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Custody and Financial Considerations for the Child When Mom and Dad Aren’t Married
Child custody is one of the most unpleasant events for everyone involved, including Mom, Dad, children and even grand parents. Emotions run very high in a custody case and often times, logic and what is in the best interest of the child are secondary to those emotions.
Child custody is even harder when Mom and Dad were only dating, had an unplanned encounter or even one night stand and now they have a child and are forced to deal with each other forever, although Mom and Dad are no longer dating.
Having a child with someone you were only dating or worse is difficult emotionally and financially. It is difficult financially because you are now responsible for child support and other costs of raising a child, something you were not counting on when you were hooking up or merely dating. It is difficult emotionally because you are now forced to deal with someone for the rest of your life whom you really don’t know and whom you probably don’t really like and probably never wanted a relationship.
The short answer to a child custody problem with someone you are dating is don’t have a child with them. However, if you are reading this article, that advice probably came too late. The longer answer is that you are now a parent and your focus needs to be your child and not the other parent. However, you need to deal with that parent civilly (if at all possible) for the sake of your child.
However, there should also be a custody order in place to state who has custody of the child, the terms of the custody, both physical and legal custody. Custody is always flexible and ever changing, especially as the child grows up and has ever changing schedules and interests. Again, the focus is the best interest of the child, not using the child to use as revenge against the other parent.
Although it sounds horrible and mean, parents will use the children or put the children in the middle, without any intent to do so, because they are upset with the other parent for any number of reasons.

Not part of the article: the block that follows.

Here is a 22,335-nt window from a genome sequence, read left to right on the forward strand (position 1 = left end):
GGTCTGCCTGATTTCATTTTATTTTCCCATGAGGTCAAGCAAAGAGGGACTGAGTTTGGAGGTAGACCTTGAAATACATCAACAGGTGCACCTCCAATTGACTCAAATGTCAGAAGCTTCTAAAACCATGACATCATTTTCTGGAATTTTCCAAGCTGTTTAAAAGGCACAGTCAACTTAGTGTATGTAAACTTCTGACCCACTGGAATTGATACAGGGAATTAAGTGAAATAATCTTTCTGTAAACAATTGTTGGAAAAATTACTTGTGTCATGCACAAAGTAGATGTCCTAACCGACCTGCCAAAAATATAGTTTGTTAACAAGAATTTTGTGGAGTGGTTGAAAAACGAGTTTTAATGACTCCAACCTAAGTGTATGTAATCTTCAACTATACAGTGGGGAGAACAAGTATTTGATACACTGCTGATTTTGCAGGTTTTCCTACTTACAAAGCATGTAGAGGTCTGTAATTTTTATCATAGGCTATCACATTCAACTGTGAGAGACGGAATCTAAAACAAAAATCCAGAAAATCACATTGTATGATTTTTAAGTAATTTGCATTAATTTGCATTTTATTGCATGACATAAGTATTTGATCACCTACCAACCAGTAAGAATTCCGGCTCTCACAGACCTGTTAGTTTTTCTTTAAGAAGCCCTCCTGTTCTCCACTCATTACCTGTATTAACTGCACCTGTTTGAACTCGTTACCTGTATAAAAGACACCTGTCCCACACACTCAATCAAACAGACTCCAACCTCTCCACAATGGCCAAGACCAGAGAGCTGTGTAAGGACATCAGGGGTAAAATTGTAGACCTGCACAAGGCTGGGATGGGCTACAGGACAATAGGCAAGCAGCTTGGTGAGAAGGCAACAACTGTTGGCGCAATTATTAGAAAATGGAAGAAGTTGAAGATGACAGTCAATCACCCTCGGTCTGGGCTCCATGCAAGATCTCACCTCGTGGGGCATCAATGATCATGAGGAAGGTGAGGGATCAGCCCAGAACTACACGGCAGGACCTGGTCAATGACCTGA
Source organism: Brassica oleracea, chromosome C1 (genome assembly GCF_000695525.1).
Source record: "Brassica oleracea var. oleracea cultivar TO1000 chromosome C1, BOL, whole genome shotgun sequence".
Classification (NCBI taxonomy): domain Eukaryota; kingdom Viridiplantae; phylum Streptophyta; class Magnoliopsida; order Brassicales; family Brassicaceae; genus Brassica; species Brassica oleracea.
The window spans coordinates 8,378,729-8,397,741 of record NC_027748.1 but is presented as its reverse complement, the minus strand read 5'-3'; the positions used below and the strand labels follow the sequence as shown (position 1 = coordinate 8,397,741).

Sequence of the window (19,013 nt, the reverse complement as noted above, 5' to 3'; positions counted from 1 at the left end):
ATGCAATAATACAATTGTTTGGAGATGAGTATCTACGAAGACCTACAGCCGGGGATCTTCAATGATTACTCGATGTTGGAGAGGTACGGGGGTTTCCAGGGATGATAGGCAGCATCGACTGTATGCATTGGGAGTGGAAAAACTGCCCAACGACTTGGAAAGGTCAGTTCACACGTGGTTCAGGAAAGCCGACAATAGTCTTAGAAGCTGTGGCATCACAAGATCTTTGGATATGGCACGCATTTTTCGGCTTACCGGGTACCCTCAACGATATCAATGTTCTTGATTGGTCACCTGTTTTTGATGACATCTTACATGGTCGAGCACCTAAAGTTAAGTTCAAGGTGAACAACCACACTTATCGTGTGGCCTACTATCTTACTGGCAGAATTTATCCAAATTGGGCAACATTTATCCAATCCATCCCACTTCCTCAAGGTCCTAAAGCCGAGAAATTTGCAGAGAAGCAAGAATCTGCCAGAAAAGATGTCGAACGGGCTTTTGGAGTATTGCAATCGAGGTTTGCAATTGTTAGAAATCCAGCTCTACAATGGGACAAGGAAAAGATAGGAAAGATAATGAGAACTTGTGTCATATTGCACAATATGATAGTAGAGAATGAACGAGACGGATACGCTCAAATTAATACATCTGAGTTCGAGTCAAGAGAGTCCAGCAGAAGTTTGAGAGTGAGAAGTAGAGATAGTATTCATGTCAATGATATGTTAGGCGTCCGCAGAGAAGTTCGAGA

Protecting Your Child's Future When Parents are not Married to Each Other
If you pass away, the other parent is the guardian of your child, unless otherwise provided otherwise in your Will and with very good reason that the other parent should not have custody.
Financially, to protect your child(ren)’s interest and financial future in cases where the parents were never married, you can set up a trust and name a trustee who is responsible with finances. Many times, the child’s guardian is the trustee, but a separate trustee can be names. The guardian has no control over the child’s inheritance and a trust would also protect the child from any creditors, if that becomes an issue.
Financial planning is even more important for a child when the child is born to parents who are not married.
If spouses cannot fairly divide the marital property, the court will divide it as fairly as possible. Marital fault is not a consideration in property division. In Pennsylvania, property acquired during the marriage is jointly owned regardless of title. The court considers the duration of the marriage, individual assets and potential for bringing in money, how much each contributed to the marital property, including homemaking, and who will have physical custody of the children.
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